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Beverly Chandler, GFM

2017 – a year of growth, consolidation and themes


2017 was the year that will go down in ETF history as the record-breaking year of all time so far for this extraordinarily fast-growing industry.

January saw ETF data provider ETFGI report that assets invested in ETFs and ETPs, listed globally, increased by 36.3 per cent during 2017 to reach a new high of USD4.835 trillion at the end of December.

The firm reported that assets invested in globally-listed ETFs/ETPs grew by a record USD1.287 trillion during 2017, which was over double the previous record of USD554.00 billion set in 2016. 

The increase of 36.3 per cent, from USD3.548 trillion at the end of 2016, also represented the greatest growth in assets since 2009, when markets recovered following the 2008 financial crisis.

During 2017 ETFs/ETPs listed globally saw record net inflows of USD653.97 billion according to ETFGI; 67.4 per cent more than net inflows for 2016, and over double the average for net inflows over the previous five years. December 2017 also marked the 47th consecutive month of net inflows into globally-listed ETFs/ETPs, with USD53.81 billion gathered during the month.

The majority of these flows went into the top 20 ETFs by net new assets, which collectively gathered USD228.52 billion during 2017. The iShares Core S&P 500 ETF (IVV US) on its own accounted for net inflows of USD30.20 billion.

And of course, all of this money flowing into the industry caused those who aren’t in it, but want to be, acting on their desires. 2017 became the year of acquisition in the industry, particularly in the UK where the end of the year saw ETF Securities sold in two parts.

November saw WisdomTree buy the exchange-traded commodity, currency and short and leveraged ETF business, with USD17.6 billion under management, from ETF Securities. The resulting group emerged with assets under management of roughly USD66 billion globally and a position as ninth largest ETP sponsor globally and largest global independent ETP provider.

Shortly after that announcement came news that Legal & General Investment Management would purchase ETF Securities’ Canvas ETF platform with USD2.7 billion of AUM spread across 17 products, bringing ETF Securities’ Howie Li and his team across to the UK’s largest asset manager.

Invesco was busy acquiring things this year with the October story of its purchase of Guggenheim Investments’ ETF business in the US and earlier in the year the story of its purchase of Source.

Even the exchanges were at it with Euronext expanding its ‘Federal Model’ with the EUR137 million acquisition of the Irish Stock Exchange, making Ireland its sixth core European country. Euronext intends to position Dublin and the ISE as a centre of excellence for the Group in the listing of debt, funds and ETFs.

In the Netherlands, BinckBank, Flow Traders and Think ETFs’ management sold their stakes in Think ETF Asset Management to VanEck Associates Corporation and latest news is that the truly globe-trotting ETF firm Mirae Asset Global Investments is to acquire Global X Management Company, a New York-based ETF provider.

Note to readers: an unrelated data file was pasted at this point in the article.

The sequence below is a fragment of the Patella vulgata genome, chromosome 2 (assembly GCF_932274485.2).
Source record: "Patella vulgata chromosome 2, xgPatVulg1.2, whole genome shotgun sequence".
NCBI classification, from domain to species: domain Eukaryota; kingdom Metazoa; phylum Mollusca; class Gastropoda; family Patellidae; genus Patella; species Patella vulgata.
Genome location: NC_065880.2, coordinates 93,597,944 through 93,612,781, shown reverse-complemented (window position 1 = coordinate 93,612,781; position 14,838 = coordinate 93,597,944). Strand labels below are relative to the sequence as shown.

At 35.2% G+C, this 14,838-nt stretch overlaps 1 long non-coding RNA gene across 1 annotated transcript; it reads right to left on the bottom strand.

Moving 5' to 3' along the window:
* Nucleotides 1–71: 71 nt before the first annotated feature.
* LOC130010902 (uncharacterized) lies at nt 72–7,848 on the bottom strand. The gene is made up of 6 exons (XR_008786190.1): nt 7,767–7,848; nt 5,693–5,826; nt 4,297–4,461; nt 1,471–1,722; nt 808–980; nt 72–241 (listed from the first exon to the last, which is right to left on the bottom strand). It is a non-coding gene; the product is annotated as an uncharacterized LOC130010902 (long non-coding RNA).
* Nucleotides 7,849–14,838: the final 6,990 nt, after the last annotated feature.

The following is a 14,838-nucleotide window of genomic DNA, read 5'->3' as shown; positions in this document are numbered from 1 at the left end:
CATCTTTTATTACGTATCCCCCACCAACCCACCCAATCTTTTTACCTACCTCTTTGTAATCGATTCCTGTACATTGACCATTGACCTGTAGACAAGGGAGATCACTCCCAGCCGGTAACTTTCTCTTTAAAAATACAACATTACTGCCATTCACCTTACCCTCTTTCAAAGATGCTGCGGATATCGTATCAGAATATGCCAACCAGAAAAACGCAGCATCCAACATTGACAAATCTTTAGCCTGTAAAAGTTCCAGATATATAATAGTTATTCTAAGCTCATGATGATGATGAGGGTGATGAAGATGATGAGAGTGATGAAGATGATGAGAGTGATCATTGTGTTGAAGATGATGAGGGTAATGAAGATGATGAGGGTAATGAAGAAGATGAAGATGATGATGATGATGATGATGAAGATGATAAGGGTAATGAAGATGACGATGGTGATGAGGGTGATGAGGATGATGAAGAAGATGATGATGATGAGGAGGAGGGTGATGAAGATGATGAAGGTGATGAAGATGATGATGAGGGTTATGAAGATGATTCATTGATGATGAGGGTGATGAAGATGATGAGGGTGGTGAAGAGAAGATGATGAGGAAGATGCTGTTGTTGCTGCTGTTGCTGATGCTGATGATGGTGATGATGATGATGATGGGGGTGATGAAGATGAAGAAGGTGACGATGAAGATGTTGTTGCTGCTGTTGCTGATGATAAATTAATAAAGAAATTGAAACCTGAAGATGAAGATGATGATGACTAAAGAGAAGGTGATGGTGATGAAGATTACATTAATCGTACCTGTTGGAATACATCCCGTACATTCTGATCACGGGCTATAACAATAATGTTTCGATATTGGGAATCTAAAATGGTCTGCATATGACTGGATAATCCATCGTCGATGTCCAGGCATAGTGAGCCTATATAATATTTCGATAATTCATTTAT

Mirae Asset is adding an anchor presence in the United States (Global X) to its existing ETF businesses, in Canada (Horizons), Australia (BetaShares) and Asia (Tiger ETF). And its anchor weighs heavily with some USD30 billion in assets across the group.

Formal enquiry into what investors want from ETFs came from a survey of 210 institutional investors, conducted by Jane Street Capital during the year. The firm’s survey revealed that 30 per cent of global ETF traders executed more than 50 trades per month, with 42 per cent of European institutions trading at this frequency. 

Some 21 per cent of institutional ETF traders executed block trades in excess of USD100 million in 2016, with 32 per cent executing trades between USD25 million and USD100 million. 

In terms of order types, Jane Street’s survey found that 41 per cent of respondents said that they most frequently trade on risk. Trading on risk was most popular among US institutions, particularly for ETFs tracking more illiquid or volatile securities. 

European traders use ETFs more tactically versus global peers (32 per cent vs. 26 per cent for tactical reasons), the survey found. Jane Street reports that in the US/Americas, there was a comparatively strong percentage using ETFs for liquidity sleeves or transition management for large-scale allocation shifts, while Asian traders were comparatively more likely to use ETFs for risk management and/or hedging.

Interestingly, the research revealed strong regional differences in the preferred trading counterparty, with Europe favouring market makers by a slim margin (36 per cent of all European respondents), the US favouring agency brokers (42 per cent) and Asia heavily favouring investment banks (53 per cent). 

Emerging markets and high-yield ETFs were areas where concerns around liquidity were highest, with 70 per cent of respondents rating their level of concern as four or five on a scale of one to five. Clients surveyed indicated a preference for working with market makers in these asset classes, Jane Street reported.

Another significant trend driven by investor demand in ETFs is for thematic ETFs. ESG, SRI and impact investing have dominated demand with BNP Paribas launching ESG offerings across the geographical building blocks of their range from Europe to Japan and driven by investor demand.

Award winning Luxembourg- headquartered Candriam Investors Group were new to our lists this year. They have EUR112 billion in funds under management, entirely in environmental, social and governance (ESG) investing.

The firm is part of the New York Life Insurance Company group and launched ETFs through fellow NY Life’s ETF firm IndexIQ, bringing five ESG ETFs to the industry. 

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